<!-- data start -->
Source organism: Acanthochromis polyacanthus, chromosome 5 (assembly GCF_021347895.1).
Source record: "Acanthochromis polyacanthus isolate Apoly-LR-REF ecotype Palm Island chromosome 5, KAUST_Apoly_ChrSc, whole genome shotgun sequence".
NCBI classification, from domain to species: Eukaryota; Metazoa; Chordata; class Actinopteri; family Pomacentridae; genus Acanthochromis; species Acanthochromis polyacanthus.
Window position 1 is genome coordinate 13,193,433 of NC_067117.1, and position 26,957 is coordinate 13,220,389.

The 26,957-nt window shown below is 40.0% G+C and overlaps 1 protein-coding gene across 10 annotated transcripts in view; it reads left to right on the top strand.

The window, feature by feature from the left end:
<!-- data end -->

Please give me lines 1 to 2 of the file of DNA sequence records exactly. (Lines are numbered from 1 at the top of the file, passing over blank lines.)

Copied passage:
Source organism: Acanthochromis polyacanthus, chromosome 5 (assembly GCF_021347895.1).
Source record: "Acanthochromis polyacanthus isolate Apoly-LR-REF ecotype Palm Island chromosome 5, KAUST_Apoly_ChrSc, whole genome shotgun sequence".